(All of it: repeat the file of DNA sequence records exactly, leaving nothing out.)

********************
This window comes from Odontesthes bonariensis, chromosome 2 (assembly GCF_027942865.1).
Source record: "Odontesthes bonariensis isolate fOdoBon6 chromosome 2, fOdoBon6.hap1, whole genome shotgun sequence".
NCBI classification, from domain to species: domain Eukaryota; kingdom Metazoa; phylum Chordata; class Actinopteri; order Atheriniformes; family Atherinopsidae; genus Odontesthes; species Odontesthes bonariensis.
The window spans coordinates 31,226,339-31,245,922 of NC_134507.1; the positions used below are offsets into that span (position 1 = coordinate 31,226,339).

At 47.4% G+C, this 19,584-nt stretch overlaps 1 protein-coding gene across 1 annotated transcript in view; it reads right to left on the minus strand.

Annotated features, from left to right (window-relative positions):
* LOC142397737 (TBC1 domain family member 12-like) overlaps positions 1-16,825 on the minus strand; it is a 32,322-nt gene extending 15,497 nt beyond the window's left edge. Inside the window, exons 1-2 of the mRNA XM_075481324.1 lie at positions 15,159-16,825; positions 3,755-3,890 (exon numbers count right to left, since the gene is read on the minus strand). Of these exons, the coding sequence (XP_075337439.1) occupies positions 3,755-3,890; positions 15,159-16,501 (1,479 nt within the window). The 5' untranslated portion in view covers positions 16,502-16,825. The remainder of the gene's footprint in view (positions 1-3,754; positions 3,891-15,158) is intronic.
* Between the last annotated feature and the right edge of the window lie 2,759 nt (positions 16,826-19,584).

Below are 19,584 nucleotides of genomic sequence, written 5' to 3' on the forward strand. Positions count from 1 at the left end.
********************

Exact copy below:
This window comes from Odontesthes bonariensis, chromosome 2 (assembly GCF_027942865.1).
Source record: "Odontesthes bonariensis isolate fOdoBon6 chromosome 2, fOdoBon6.hap1, whole genome shotgun sequence".
NCBI classification, from domain to species: domain Eukaryota; kingdom Metazoa; phylum Chordata; class Actinopteri; order Atheriniformes; family Atherinopsidae; genus Odontesthes; species Odontesthes bonariensis.
The window spans coordinates 31,226,339-31,245,922 of NC_134507.1; the positions used below are offsets into that span (position 1 = coordinate 31,226,339).

At 47.4% G+C, this 19,584-nt stretch overlaps 1 protein-coding gene across 1 annotated transcript in view; it reads right to left on the minus strand.

Annotated features, from left to right (window-relative positions):
* LOC142397737 (TBC1 domain family member 12-like) overlaps positions 1-16,825 on the minus strand; it is a 32,322-nt gene extending 15,497 nt beyond the window's left edge. Inside the window, exons 1-2 of the mRNA XM_075481324.1 lie at positions 15,159-16,825; positions 3,755-3,890 (exon numbers count right to left, since the gene is read on the minus strand). Of these exons, the coding sequence (XP_075337439.1) occupies positions 3,755-3,890; positions 15,159-16,501 (1,479 nt within the window). The 5' untranslated portion in view covers positions 16,502-16,825. The remainder of the gene's footprint in view (positions 1-3,754; positions 3,891-15,158) is intronic.
* Between the last annotated feature and the right edge of the window lie 2,759 nt (positions 16,826-19,584).

Below are 19,584 nucleotides of genomic sequence, written 5' to 3' on the forward strand. Positions count from 1 at the left end.